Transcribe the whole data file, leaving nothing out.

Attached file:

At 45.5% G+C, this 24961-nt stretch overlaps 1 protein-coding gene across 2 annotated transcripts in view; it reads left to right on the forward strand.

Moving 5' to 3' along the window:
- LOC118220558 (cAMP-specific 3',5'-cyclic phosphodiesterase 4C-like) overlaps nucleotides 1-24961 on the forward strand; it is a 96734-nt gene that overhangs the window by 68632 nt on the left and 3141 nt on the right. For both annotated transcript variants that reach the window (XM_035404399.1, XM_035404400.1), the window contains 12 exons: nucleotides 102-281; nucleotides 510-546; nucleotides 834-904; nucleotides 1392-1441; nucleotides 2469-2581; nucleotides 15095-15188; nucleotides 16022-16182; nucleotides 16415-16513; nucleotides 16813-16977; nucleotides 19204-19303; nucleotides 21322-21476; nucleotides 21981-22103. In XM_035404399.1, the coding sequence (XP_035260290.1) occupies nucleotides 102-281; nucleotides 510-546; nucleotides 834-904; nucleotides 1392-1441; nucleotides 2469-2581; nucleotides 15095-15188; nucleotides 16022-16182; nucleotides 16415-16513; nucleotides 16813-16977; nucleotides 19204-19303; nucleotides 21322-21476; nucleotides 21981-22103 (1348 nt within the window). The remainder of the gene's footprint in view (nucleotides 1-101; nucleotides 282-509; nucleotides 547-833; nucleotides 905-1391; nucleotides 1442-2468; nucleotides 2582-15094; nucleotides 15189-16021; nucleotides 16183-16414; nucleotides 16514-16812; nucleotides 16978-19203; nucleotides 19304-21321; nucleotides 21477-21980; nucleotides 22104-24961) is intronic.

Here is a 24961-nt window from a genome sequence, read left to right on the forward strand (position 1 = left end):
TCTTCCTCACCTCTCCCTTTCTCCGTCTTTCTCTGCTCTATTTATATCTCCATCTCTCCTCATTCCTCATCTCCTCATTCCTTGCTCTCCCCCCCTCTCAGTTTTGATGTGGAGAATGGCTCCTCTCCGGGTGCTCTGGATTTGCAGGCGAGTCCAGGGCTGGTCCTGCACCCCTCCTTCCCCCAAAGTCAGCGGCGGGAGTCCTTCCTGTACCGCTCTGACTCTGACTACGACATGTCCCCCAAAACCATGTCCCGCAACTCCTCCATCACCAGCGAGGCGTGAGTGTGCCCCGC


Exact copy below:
At 45.5% G+C, this 24961-nt stretch overlaps 1 protein-coding gene across 2 annotated transcripts in view; it reads left to right on the forward strand.

Moving 5' to 3' along the window:
- LOC118220558 (cAMP-specific 3',5'-cyclic phosphodiesterase 4C-like) overlaps nucleotides 1-24961 on the forward strand; it is a 96734-nt gene that overhangs the window by 68632 nt on the left and 3141 nt on the right. For both annotated transcript variants that reach the window (XM_035404399.1, XM_035404400.1), the window contains 12 exons: nucleotides 102-281; nucleotides 510-546; nucleotides 834-904; nucleotides 1392-1441; nucleotides 2469-2581; nucleotides 15095-15188; nucleotides 16022-16182; nucleotides 16415-16513; nucleotides 16813-16977; nucleotides 19204-19303; nucleotides 21322-21476; nucleotides 21981-22103. In XM_035404399.1, the coding sequence (XP_035260290.1) occupies nucleotides 102-281; nucleotides 510-546; nucleotides 834-904; nucleotides 1392-1441; nucleotides 2469-2581; nucleotides 15095-15188; nucleotides 16022-16182; nucleotides 16415-16513; nucleotides 16813-16977; nucleotides 19204-19303; nucleotides 21322-21476; nucleotides 21981-22103 (1348 nt within the window). The remainder of the gene's footprint in view (nucleotides 1-101; nucleotides 282-509; nucleotides 547-833; nucleotides 905-1391; nucleotides 1442-2468; nucleotides 2582-15094; nucleotides 15189-16021; nucleotides 16183-16414; nucleotides 16514-16812; nucleotides 16978-19203; nucleotides 19304-21321; nucleotides 21477-21980; nucleotides 22104-24961) is intronic.

Here is a 24961-nt window from a genome sequence, read left to right on the forward strand (position 1 = left end):
TCTTCCTCACCTCTCCCTTTCTCCGTCTTTCTCTGCTCTATTTATATCTCCATCTCTCCTCATTCCTCATCTCCTCATTCCTTGCTCTCCCCCCCTCTCAGTTTTGATGTGGAGAATGGCTCCTCTCCGGGTGCTCTGGATTTGCAGGCGAGTCCAGGGCTGGTCCTGCACCCCTCCTTCCCCCAAAGTCAGCGGCGGGAGTCCTTCCTGTACCGCTCTGACTCTGACTACGACATGTCCCCCAAAACCATGTCCCGCAACTCCTCCATCACCAGCGAGGCGTGAGTGTGCCCCGC